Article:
Most of the news we hear about Mexico these days is about drug-related violence. But it turns out there's another, brighter story there: The country's economy has been growing at a solid pace for the past couple years, driven in large part by solid exports.
Among other things, Mexico is the world's largest exporter of flat-screen TVs. There are a lot of factories just south of the U.S. border, filled with workers putting together televisions. The individual parts come from Asia, but the final assembly is done in Mexico.
What do self-rising pizza, photographic paper and chain-saw chains have in common? They're all products the U.S has been accused of dumping onto foreign markets.
In other words, some foreign country said U.S. companies were exporting these products at prices lower than they sold for at home — a practice that's covered under international trade rules that the U.S. more than 100 other countries have agreed to.
You probably don't give much thought to the phrase "Made in China" when you see it written on the bottom of your coffee mug, or on the tag of your T-shirt, but Americans have traded with China for hundreds of years.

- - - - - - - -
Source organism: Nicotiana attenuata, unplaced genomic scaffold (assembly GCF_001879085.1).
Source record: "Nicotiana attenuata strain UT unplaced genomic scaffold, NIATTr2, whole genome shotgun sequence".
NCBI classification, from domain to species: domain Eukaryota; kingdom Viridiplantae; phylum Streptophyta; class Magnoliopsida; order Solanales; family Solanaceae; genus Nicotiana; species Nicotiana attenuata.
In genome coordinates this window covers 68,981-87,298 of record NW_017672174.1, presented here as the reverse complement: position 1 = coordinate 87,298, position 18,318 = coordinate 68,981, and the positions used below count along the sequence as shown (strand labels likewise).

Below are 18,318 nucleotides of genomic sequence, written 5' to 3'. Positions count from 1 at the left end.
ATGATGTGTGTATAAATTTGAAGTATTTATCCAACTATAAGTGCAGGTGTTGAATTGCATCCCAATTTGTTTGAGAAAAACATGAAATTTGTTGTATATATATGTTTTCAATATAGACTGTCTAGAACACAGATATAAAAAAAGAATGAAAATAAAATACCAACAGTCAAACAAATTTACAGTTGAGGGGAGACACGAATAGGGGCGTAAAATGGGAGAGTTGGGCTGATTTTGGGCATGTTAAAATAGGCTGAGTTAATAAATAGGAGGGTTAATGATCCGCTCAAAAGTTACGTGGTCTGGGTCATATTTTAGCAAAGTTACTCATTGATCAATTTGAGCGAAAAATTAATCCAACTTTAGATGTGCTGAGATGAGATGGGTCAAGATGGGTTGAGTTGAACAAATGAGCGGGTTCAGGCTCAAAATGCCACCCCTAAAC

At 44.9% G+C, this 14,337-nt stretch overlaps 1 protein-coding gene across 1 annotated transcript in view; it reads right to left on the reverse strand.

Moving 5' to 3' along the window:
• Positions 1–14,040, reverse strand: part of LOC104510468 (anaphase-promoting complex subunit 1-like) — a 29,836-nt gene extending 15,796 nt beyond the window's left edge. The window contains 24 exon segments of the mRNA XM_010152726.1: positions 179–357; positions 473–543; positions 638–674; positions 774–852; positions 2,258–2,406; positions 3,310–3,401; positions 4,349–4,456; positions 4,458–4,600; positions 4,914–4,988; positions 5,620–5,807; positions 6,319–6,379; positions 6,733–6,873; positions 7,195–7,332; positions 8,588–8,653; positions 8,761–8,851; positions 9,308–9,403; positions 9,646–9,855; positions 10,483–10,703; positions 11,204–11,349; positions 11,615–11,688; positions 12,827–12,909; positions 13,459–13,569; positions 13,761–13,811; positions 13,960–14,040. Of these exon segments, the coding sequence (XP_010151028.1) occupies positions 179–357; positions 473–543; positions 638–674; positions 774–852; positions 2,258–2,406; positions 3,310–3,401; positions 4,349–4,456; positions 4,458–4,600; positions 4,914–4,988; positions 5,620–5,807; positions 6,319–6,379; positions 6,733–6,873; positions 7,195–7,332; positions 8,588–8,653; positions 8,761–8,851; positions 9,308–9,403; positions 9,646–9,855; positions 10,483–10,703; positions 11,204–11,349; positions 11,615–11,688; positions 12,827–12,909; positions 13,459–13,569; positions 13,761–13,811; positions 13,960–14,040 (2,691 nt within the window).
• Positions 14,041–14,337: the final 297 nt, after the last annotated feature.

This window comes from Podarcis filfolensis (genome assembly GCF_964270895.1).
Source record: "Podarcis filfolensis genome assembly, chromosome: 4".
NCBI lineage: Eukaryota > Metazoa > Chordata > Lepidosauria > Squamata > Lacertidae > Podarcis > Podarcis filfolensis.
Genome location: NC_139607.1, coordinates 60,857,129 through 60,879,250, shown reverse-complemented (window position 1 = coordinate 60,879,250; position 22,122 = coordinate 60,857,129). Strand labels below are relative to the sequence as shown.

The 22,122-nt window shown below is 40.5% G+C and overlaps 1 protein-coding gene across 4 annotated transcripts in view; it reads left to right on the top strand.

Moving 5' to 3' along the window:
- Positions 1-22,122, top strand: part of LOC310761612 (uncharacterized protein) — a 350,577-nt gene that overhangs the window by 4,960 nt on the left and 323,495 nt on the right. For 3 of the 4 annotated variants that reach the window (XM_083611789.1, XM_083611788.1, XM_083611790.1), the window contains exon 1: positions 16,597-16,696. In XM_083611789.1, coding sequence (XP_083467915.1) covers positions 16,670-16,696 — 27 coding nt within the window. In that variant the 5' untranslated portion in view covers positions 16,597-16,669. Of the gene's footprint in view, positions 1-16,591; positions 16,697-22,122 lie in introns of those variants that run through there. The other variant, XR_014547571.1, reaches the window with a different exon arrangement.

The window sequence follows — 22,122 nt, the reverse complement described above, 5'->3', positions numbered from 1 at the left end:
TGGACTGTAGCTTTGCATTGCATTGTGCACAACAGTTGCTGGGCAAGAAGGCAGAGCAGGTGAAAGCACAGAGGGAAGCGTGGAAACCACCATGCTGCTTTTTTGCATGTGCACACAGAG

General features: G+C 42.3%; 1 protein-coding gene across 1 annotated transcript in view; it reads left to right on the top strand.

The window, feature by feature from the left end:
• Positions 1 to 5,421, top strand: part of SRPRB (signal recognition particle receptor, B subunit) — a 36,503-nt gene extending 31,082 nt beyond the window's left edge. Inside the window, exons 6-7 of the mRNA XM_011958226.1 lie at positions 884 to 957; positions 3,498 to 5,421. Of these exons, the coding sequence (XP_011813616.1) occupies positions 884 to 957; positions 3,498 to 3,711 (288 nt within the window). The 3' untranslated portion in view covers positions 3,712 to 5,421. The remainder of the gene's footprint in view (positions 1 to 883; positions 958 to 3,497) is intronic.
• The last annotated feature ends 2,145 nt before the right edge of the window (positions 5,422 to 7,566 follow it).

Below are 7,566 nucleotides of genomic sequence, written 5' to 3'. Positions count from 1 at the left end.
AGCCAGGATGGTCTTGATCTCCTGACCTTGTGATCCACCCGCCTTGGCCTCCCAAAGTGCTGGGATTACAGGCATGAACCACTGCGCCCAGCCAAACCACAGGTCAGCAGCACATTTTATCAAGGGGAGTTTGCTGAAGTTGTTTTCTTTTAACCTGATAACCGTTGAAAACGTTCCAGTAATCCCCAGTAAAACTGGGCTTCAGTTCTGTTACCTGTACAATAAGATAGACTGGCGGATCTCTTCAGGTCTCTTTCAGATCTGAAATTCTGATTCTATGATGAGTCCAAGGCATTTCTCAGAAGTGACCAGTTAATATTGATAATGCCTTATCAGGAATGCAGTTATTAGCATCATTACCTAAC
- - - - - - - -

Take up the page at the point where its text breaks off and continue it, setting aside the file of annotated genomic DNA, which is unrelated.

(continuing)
In his new book, When America First Met China, Eric Jay Dolin takes us back to the beginning of the long and complicated trade relationship between the two countries.
Republican presidential candidate Mitt Romney speaks during a roundtable discussion on manufacturing this Wednesday in Bedford Heights, Ohio.
Credit MANDEL NGAN / AFP/Getty Images
If there is a boogey man in the Ohio presidential sweepstakes, it's China. According to Bloomberg, the Democratic and Republican presidential candidates have aired nearly 30,000 ads that mention trade with China, many airing in the key swing state of Ohio.
A worker separates tomatoes at a market in Mexico City. The Commerce Department says it might act to end a 16-year-old trade deal governing fresh Mexican tomatoes sold in the U.S.
Credit Gregory Bull / AP
Talk of a Tomato War is simmering in agricultural circles, after the U.S. Commerce Department issued a report Thursday that recommends ending an agreement on how fresh tomatoes grown in Mexico are sold in the United States. The issue could create an expanding trade conflict; Mexican officials have said they would retaliate to defend the tomato growers.